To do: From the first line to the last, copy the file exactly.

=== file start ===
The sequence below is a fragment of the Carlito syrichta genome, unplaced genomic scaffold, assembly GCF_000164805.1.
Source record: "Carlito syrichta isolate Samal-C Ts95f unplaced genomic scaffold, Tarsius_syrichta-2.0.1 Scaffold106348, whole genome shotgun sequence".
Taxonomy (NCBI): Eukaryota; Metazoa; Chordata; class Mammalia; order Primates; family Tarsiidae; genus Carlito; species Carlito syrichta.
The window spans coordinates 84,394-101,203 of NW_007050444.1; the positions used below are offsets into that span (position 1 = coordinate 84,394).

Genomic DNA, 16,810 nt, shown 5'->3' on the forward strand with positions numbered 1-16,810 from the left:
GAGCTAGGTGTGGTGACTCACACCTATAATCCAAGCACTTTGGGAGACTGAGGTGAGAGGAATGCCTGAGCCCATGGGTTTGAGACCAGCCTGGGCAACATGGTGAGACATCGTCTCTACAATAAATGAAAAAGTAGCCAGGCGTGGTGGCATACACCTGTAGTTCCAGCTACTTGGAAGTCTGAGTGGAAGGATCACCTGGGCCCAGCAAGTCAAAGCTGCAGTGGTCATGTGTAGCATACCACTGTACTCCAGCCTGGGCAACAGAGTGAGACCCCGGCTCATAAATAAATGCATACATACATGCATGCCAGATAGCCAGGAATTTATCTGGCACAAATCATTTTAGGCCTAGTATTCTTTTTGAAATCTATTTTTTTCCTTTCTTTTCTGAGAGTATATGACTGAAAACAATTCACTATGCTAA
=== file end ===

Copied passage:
The sequence below is a fragment of the Carlito syrichta genome, unplaced genomic scaffold, assembly GCF_000164805.1.
Source record: "Carlito syrichta isolate Samal-C Ts95f unplaced genomic scaffold, Tarsius_syrichta-2.0.1 Scaffold106348, whole genome shotgun sequence".
Taxonomy (NCBI): Eukaryota; Metazoa; Chordata; class Mammalia; order Primates; family Tarsiidae; genus Carlito; species Carlito syrichta.
The window spans coordinates 84,394-101,203 of NW_007050444.1; the positions used below are offsets into that span (position 1 = coordinate 84,394).

Genomic DNA, 16,810 nt, shown 5'->3' on the forward strand with positions numbered 1-16,810 from the left:
GAGCTAGGTGTGGTGACTCACACCTATAATCCAAGCACTTTGGGAGACTGAGGTGAGAGGAATGCCTGAGCCCATGGGTTTGAGACCAGCCTGGGCAACATGGTGAGACATCGTCTCTACAATAAATGAAAAAGTAGCCAGGCGTGGTGGCATACACCTGTAGTTCCAGCTACTTGGAAGTCTGAGTGGAAGGATCACCTGGGCCCAGCAAGTCAAAGCTGCAGTGGTCATGTGTAGCATACCACTGTACTCCAGCCTGGGCAACAGAGTGAGACCCCGGCTCATAAATAAATGCATACATACATGCATGCCAGATAGCCAGGAATTTATCTGGCACAAATCATTTTAGGCCTAGTATTCTTTTTGAAATCTATTTTTTTCCTTTCTTTTCTGAGAGTATATGACTGAAAACAATTCACTATGCTAA